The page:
WASHINGTON (May. 20)
Israel’s Foreign Minister Abba Eban reportedly warned Secretary of State William P. Rogers at a meeting here this afternoon that the Soviet presence in Egypt has significantly altered the power balance and makes more imperative than ever Israel’s need for additional Phantom jets. Mr. Eban met with Secretary Rogers after arriving from a brief official visit to Canada. The Israeli diplomat reportedly enumerated these factors to substantiate Israel’s claim that the military balance in the Mideast has been changed to its detriment: The construction of Soviet-made SAM-3 anti-aircraft missile launchers operated by Russian personnel at Alexandria, Cairo and the Aswan High Dam; evidence that Soviet combat pilots have been flying operational missions over Egypt in Egyptian MIGs; evidence that the Russians have begun building SAM-3 sites in the Suez Canal zone which Israel considers absolutely vital to the defense of its Suez Canal lines. While U.S. officials question the latter evidence, the U.S. has confirmed the activities of Russian pilots through independent intelligence sources.
Mr. Eban’s visit to Washington is intended to press the Nixon administration once more for a favorable decision on Israel’s long-standing request for 50 additional Phantom jets and other military planes. In March, the administration announced it would hold in abeyance sale of planes. Israel still retains decisive aerial superiority over the Arabs. But the introduction of SAM-3s and Soviet pilots into Egypt since then caused President Nixon to order “an immediate and full evaluation of all intelligence reports” to determine whether the balance was altered. That evaluation is still in progress. According to informed sources here, administration officials are split over whether Israel really needs the planes and whether it will be in America’s best interests to provide them.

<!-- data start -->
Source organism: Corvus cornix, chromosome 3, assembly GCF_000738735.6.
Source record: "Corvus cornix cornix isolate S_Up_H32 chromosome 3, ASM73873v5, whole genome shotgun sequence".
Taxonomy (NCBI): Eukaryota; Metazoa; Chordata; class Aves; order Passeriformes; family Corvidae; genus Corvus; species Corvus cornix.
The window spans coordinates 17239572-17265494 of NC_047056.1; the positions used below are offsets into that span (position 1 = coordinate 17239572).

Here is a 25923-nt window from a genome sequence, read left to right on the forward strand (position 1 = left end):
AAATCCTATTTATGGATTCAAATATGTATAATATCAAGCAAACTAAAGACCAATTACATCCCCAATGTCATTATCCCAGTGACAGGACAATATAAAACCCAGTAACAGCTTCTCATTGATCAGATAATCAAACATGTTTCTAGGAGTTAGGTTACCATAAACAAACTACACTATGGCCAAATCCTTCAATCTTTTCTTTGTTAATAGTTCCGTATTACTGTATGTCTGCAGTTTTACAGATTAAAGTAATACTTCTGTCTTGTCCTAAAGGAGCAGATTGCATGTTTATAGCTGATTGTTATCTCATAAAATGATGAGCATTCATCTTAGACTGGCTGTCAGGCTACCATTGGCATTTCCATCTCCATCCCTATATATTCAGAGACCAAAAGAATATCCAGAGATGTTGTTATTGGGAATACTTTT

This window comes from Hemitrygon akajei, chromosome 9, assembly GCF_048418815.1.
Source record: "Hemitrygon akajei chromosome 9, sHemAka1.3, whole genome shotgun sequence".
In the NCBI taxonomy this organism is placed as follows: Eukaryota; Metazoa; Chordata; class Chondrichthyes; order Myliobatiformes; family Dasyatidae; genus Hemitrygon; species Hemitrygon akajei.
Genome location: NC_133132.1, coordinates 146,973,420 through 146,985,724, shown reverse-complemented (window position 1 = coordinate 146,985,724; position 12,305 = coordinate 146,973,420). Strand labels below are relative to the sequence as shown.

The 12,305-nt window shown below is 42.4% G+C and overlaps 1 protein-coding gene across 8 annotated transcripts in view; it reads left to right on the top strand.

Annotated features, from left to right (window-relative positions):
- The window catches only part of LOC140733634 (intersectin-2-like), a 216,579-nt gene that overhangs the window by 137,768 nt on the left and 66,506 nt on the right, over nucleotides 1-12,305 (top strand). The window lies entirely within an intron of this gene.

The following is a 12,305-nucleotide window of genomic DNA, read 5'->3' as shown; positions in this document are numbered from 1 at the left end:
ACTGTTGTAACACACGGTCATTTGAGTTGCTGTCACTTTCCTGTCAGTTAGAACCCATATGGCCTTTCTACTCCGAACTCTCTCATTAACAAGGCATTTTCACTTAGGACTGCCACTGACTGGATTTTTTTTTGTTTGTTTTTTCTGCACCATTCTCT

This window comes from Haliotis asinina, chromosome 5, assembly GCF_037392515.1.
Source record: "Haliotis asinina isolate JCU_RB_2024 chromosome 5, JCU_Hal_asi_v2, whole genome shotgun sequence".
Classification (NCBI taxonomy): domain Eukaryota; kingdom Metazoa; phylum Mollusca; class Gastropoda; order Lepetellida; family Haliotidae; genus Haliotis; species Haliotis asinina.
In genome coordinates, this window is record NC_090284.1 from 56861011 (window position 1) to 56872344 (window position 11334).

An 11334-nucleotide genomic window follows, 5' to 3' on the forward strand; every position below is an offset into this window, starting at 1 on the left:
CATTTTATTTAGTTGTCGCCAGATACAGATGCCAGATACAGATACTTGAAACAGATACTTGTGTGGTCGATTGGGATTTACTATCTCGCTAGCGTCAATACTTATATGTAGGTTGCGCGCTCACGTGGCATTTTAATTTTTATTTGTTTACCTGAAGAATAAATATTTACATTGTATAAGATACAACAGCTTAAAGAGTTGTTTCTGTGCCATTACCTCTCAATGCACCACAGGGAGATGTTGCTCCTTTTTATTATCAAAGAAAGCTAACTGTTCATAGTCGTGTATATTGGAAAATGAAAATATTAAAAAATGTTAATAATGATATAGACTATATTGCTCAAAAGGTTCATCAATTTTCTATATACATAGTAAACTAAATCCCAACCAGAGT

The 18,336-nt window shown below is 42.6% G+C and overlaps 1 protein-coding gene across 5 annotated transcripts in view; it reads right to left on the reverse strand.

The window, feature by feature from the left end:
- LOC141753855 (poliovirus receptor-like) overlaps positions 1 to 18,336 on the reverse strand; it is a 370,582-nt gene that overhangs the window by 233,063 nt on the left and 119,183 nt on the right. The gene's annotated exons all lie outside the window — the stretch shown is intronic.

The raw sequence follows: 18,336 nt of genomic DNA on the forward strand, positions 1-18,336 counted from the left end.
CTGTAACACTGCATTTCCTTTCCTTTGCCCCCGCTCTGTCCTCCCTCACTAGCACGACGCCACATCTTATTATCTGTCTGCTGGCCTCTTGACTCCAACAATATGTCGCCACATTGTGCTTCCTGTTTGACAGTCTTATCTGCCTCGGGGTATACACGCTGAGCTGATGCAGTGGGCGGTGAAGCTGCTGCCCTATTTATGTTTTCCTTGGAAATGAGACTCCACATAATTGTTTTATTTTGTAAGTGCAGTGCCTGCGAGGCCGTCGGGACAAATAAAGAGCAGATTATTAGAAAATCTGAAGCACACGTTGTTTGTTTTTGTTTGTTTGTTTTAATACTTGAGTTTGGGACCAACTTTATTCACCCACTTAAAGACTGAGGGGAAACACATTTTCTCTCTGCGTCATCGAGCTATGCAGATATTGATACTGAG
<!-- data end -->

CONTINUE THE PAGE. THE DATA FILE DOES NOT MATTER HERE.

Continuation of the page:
Some high ranking officials directing President Nixon’s review have reportedly reached a consensus favoring the jet sales. Their view is said to be shared by Undersecretary of State Elliot Richardson. But no recommendation has been made yet to President Nixon. Other U.S. officials discount the reports of Soviet escalation in Egypt and insist that Israel still enjoys a sizable superiority in air power despite the Russian build-up of Egyptian air defenses. These officials also caution the administration to take seriously President Gamal Abdel Nasser’s May I warning that the further delivery of Phantoms to Israel will destroy what remains of American influence in the Arab world. (Egypt officially denied for the second time in two weeks that Soviet pilots were flying defensive missions over Egypt. Ahmed Amis, a government spokesman, issued the denial at a press conference in Cairo today when he was questioned by a Japanese newsman about the “widely circulated facts” concerning the presence of Soviet pilots. Mr. Amis said, “I should emphasize that since the 1967 Arab-Israeli war we have never denied the presence of Russian experts here. But we stress that not only is the Russian effort defensive but the Egyptian military effort is also of defensive nature.”)